Payments can be halted for various reasons within the automated pool software, but infrequently. Any payment issues will be resolved ASAP by the pool operator. Don’t panic, but check with pool support. There is also a minimum payment amount set by the pool operator and listed also on the Dashboard screen.
Payments for matured blocks that meet the minimum can also be triggered manually by a pool operator/administrator. Please have your information all in order before you ask such as miner application, version number, gpu and cpu information, wallet addresses, and error messages reported.
Check the Pool Blocks page for the status of any pool found block.
How long does it take to find a block?
It depends on amount of active miners. The more miners work on a pool, the more hashrate the pool has, the more blocks are found by the pool.
However, the more miners are active, the less reward you get from each block found. Probabilistically, even smaller pools will less miners or hash rate will eventually get a block.
The block time is how long it can take on average amount effort. TurtleCoin® has block timeframes on the average of 30 seconds. Some blocks are solved faster than the average block time, some blocks can have a higher than average block effort time.
Other pools might solve the block first, and there is a slim possibility of an orphan block on a coin being mined.
I’ve been banned by the pool itself. What do I do now?
Disconnect your miner for two minutes at least. Then try again.
Please pay close attention to error messages reported by the pool software to your miner client software. Often issues with difficulty settings or miner GPU settings can cause failed shares. Check your miner logs.
Did you forget to turn off nicehash option?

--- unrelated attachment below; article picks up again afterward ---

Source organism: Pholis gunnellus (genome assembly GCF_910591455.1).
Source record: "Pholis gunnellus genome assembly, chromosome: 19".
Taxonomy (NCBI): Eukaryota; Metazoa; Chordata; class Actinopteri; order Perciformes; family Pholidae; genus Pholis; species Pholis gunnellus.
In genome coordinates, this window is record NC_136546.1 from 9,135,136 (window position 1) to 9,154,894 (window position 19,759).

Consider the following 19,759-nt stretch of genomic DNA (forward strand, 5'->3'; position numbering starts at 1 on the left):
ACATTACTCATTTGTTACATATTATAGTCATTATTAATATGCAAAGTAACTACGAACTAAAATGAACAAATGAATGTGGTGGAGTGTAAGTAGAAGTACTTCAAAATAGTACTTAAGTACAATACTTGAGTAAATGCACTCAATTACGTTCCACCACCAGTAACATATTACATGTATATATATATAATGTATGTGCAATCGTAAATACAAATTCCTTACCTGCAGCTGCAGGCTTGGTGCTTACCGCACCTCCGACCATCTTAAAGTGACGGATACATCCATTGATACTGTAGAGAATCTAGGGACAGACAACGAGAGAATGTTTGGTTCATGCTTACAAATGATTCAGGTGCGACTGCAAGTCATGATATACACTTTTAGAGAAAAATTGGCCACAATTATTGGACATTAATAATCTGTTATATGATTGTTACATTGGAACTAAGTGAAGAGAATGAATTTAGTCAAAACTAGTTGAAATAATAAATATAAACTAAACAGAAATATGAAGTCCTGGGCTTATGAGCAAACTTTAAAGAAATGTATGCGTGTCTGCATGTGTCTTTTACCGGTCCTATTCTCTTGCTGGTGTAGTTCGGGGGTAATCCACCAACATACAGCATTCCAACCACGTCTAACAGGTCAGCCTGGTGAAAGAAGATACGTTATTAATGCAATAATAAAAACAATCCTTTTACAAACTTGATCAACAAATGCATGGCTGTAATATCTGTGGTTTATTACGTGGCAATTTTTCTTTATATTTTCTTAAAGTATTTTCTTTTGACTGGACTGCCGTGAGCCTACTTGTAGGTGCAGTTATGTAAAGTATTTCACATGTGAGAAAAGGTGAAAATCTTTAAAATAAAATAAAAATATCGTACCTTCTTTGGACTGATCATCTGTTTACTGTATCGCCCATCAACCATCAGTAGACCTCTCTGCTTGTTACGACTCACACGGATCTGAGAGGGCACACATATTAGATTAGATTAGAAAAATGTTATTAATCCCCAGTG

For persistent banning, check with the pool operator or administrator to see if there is something else going wrong outside of your control.
Support contacts will usually be listed on the pool’s website.
Where are the stats for the pool? Why hasn’t anything changed?
The dashboard lists the coins being mined, reward for each block, current effort on each block for the merged mining.
Sometimes the Pool Blocks section and Worker Statistics needs a refresh by your browser to get updated stats:
To hard refresh the website on Windows: CTRL+F5. To hard refresh on Mac: Hold down Cmd, Shift and press R.
What is difficulty?
Difficulty is a measure of how difficult it is to find a hash below a given target.
The target difficulty changes from block to block based on the network hashrate attempted by all nodes on a coin network.
What is luck (or effort)?
Mining is probabilistic in nature: if you find a block earlier than you statistically should on average you are lucky, if it takes longer, you are unlucky.
In a perfect world, the pool would find a block on 100% luck value. Less then 100% means the pool was lucky. More then 100% means the pool was unlucky.
What is a share?
A share is a possible valid hash for the block. Shares are beings sent by your rigs to the pool to prove their work.
You should set your fixed difficulty to be somewhere around your hash rate average on your miner multiplied by 28–30.
Aim for your average number of accepted shares to be within the block time (30 seconds average for TurtleCoin®)
If your shares are accepted faster, but with lower difficulty each share is worth less, but you should get at least one share in per average block time.
It doesn’t help the pool by spamming a large amount of low difficulty shares. It tends to tie up more resources and might get you banned.
What is a block?
Transaction data is recorded in blocks.
New transactions are being processes by miners into new blocks which are added to the end of the blockchain.
What is an orphan block?
An orphan is a block that didn’t meet the requirement as a solution to the block found.
Also, there can be a situation where another pool or solo miner found the block solution first, and narrowly won the race.
Blocks are confirmed by hash verification by all the nodes on the coin’s network.
If there is a consensus of which node (pool, solo) found it first, then that block is added to the block chain permanently with credit applying to that pool/solo/node.